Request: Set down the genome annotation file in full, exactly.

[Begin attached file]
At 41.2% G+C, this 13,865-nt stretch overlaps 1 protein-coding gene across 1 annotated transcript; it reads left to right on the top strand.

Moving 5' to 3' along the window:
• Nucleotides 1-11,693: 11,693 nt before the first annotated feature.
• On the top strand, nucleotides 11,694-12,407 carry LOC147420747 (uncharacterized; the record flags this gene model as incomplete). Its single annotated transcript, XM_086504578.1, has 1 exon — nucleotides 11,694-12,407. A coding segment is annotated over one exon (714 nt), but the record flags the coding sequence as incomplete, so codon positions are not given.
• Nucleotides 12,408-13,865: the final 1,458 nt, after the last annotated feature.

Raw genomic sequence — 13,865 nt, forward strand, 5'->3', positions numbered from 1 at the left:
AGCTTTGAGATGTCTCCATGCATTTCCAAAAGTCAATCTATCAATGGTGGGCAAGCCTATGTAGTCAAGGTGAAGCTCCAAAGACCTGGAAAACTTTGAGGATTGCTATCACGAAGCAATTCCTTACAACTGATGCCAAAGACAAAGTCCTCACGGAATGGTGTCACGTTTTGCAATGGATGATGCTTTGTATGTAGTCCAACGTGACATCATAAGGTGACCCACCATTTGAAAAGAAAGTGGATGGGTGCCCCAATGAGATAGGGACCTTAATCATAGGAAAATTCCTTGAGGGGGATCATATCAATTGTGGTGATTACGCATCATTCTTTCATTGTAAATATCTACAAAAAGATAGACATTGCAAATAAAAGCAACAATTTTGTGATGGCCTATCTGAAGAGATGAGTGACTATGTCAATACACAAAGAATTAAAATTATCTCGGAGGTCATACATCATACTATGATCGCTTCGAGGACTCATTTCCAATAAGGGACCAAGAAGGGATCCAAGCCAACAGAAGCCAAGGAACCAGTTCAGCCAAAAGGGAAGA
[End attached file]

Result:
At 41.2% G+C, this 13,865-nt stretch overlaps 1 protein-coding gene across 1 annotated transcript; it reads left to right on the top strand.

Moving 5' to 3' along the window:
• Nucleotides 1-11,693: 11,693 nt before the first annotated feature.
• On the top strand, nucleotides 11,694-12,407 carry LOC147420747 (uncharacterized; the record flags this gene model as incomplete). Its single annotated transcript, XM_086504578.1, has 1 exon — nucleotides 11,694-12,407. A coding segment is annotated over one exon (714 nt), but the record flags the coding sequence as incomplete, so codon positions are not given.
• Nucleotides 12,408-13,865: the final 1,458 nt, after the last annotated feature.

Raw genomic sequence — 13,865 nt, forward strand, 5'->3', positions numbered from 1 at the left:
AGCTTTGAGATGTCTCCATGCATTTCCAAAAGTCAATCTATCAATGGTGGGCAAGCCTATGTAGTCAAGGTGAAGCTCCAAAGACCTGGAAAACTTTGAGGATTGCTATCACGAAGCAATTCCTTACAACTGATGCCAAAGACAAAGTCCTCACGGAATGGTGTCACGTTTTGCAATGGATGATGCTTTGTATGTAGTCCAACGTGACATCATAAGGTGACCCACCATTTGAAAAGAAAGTGGATGGGTGCCCCAATGAGATAGGGACCTTAATCATAGGAAAATTCCTTGAGGGGGATCATATCAATTGTGGTGATTACGCATCATTCTTTCATTGTAAATATCTACAAAAAGATAGACATTGCAAATAAAAGCAACAATTTTGTGATGGCCTATCTGAAGAGATGAGTGACTATGTCAATACACAAAGAATTAAAATTATCTCGGAGGTCATACATCATACTATGATCGCTTCGAGGACTCATTTCCAATAAGGGACCAAGAAGGGATCCAAGCCAACAGAAGCCAAGGAACCAGTTCAGCCAAAAGGGAAGA